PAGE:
By Bertrand Russell
Bertrand Russell is taken into account to be essentially the most major academic innovators of his time. during this influential and debatable paintings, Russell demands an schooling that might unencumber the kid from unthinking obedience to parental and non secular authority. He argues that if the root of all schooling is wisdom wielded via love then society may be reworked. one in all Bertrand Russell’s so much definitive works, the striking rules and arguments in On Education are only as insightful and acceptable this present day as they have been on first e-book in 1926.
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Extra resources for On Education (Routledge Classics)
For Kelly a person is ‘a form of motion’ – thus he denies the necessity of ‘carrot and stick’ or ‘impulse-driven’ theories of motivation. People are inevitably and constantly attempting to make sense of their environment. A person’s anticipation of future events, is ‘both the push and pull of the psychology of Personal Constructs’ (Kelly, 1955: 49). Kelly does not deny the impor tance of early experiences or present environmental circumstances, but he suggested that it was more important to know what and how people think about their present situation than to know what their early childhood experiences were or what environmental circumstances they now find themselves in.
The encounter he advocated is similar to that found in the clientcentred, non-directive therapeutic process that Rogers used in his psychotherapy. A main feature of this encounter is the quality of regard one for the other. e. independent of her/his ability, interests, social class etc. Labels should be abandoned. Only within the context of unconditional acceptance may learners feel free to express their best and most creative aspects instead of merely regurgitating imposed knowledge. This type of interpersonal encounter does not necessitate sentimentality or laissez faire attitudes within education, rather it encourages self-directed disci pline with the learners setting limits rather than obeying imposed rules.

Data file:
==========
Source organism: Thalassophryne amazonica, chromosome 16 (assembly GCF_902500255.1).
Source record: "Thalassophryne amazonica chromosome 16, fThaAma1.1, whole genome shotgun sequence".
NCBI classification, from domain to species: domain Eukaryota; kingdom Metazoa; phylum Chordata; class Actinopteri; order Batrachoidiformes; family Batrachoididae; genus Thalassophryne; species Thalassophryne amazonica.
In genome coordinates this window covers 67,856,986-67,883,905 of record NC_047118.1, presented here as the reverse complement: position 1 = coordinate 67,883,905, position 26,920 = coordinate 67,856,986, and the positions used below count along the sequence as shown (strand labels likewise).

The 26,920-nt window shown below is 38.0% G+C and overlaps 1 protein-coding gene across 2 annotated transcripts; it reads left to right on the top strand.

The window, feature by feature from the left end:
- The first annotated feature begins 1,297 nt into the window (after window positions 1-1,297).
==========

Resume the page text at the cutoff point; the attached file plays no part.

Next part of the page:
This stock of knowledge seems similar to Kelly’s view of a construct system. It is continually changing through the processes of constitution and accom modation in the same way as validation and invalidation lead to elaboration and reorganization in a person’s construct system. Schutz, however, empha sized that the individual’s ‘frame of reference’ is a social product in that confirmation or disconfirmation of it is likely to come from his/her ‘consoci ates’ – those with whom the individual has most social contact – with whom he/she is jointly engaged in reality construction.
On Education (Routledge Classics) by Bertrand Russell